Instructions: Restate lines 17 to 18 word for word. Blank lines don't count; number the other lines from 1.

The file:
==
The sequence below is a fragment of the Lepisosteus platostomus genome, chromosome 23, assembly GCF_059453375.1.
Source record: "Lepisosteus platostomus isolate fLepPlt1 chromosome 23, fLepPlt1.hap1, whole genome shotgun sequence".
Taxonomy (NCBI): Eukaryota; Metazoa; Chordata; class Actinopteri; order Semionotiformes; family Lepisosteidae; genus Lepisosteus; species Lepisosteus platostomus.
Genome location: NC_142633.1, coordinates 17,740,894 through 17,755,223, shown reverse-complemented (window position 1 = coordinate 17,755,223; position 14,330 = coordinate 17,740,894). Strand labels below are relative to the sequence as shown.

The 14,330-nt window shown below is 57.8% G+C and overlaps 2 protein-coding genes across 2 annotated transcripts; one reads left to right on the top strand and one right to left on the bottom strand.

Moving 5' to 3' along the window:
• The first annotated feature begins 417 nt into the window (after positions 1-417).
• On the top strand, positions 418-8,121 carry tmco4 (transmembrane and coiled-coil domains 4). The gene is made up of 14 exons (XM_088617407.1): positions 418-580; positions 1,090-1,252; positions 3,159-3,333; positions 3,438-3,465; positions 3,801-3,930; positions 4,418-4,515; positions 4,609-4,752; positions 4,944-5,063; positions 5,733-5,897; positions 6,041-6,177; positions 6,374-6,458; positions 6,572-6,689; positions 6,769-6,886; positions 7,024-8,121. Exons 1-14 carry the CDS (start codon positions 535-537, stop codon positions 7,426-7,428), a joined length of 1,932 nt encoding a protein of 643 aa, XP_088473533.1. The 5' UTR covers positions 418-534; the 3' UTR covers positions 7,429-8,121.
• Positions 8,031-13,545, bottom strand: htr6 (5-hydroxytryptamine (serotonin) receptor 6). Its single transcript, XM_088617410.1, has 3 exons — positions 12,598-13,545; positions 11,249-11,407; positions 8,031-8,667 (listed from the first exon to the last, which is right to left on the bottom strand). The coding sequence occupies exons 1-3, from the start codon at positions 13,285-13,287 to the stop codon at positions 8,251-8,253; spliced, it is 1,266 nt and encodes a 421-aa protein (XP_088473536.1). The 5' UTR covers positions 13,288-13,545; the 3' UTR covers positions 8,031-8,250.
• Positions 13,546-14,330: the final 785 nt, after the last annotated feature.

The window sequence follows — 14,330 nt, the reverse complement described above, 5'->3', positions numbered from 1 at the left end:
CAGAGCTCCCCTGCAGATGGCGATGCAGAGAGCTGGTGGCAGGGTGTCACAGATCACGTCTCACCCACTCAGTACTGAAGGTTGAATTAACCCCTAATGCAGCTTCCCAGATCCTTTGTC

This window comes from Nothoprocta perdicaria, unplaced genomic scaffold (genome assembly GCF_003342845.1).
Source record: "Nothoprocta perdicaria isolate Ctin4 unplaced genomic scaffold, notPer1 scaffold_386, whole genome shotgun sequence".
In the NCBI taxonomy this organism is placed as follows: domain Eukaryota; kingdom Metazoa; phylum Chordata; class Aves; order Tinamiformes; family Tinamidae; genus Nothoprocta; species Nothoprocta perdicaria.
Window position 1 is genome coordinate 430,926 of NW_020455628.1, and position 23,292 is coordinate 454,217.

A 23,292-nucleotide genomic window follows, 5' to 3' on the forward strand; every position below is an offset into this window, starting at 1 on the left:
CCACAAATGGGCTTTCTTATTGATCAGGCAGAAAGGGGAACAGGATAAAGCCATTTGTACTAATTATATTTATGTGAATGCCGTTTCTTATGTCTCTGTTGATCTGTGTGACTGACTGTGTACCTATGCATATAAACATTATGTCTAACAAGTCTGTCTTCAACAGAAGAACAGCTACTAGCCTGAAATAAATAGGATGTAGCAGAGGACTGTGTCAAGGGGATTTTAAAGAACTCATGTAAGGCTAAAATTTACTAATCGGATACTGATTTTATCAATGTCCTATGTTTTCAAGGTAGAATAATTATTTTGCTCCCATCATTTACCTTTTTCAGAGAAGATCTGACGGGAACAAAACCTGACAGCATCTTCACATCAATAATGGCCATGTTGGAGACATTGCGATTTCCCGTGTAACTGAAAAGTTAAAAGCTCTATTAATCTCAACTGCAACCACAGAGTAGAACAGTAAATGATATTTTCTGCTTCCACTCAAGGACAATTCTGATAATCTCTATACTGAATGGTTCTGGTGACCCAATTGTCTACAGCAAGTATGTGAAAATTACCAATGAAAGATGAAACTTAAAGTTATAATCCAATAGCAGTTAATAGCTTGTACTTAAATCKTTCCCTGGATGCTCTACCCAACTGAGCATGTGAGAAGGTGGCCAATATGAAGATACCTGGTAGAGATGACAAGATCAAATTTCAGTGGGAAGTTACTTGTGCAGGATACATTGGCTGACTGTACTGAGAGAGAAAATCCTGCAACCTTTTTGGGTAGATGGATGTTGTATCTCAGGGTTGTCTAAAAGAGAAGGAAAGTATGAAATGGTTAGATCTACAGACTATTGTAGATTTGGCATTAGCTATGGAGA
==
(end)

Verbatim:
A 23,292-nucleotide genomic window follows, 5' to 3' on the forward strand; every position below is an offset into this window, starting at 1 on the left:
CCACAAATGGGCTTTCTTATTGATCAGGCAGAAAGGGGAACAGGATAAAGCCATTTGTACTAATTATATTTATGTGAATGCCGTTTCTTATGTCTCTGTTGATCTGTGTGACTGACTGTGTACCTATGCATATAAACATTATGTCTAACAAGTCTGTCTTCAACAGAAGAACAGCTACTAGCCTGAAATAAATAGGATGTAGCAGAGGACTGTGTCAAGGGGATTTTAAAGAACTCATGTAAGGCTAAAATTTACTAATCGGATACTGATTTTATCAATGTCCTATGTTTTCAAGGTAGAATAATTATTTTGCTCCCATCATTTACCTTTTTCAGAGAAGATCTGACGGGAACAAAACCTGACAGCATCTTCACATCAATAATGGCCATGTTGGAGACATTGCGATTTCCCGTGTAACTGAAAAGTTAAAAGCTCTATTAATCTCAACTGCAACCACAGAGTAGAACAGTAAATGATATTTTCTGCTTCCACTCAAGGACAATTCTGATAATCTCTATACTGAATGGTTCTGGTGACCCAATTGTCTACAGCAAGTATGTGAAAATTACCAATGAAAGATGAAACTTAAAGTTATAATCCAATAGCAGTTAATAGCTTGTACTTAAATCKTTCCCTGGATGCTCTACCCAACTGAGCATGTGAGAAGGTGGCCAATATGAAGATACCTGGTAGAGATGACAAGATCAAATTTCAGTGGGAAGTTACTTGTGCAGGATACATTGGCTGACTGTACTGAGAGAGAAAATCCTGCAACCTTTTTGGGTAGATGGATGTTGTATCTCAGGGTTGTCTAAAAGAGAAGGAAAGTATGAAATGGTTAGATCTACAGACTATTGTAGATTTGGCATTAGCTATGGAGA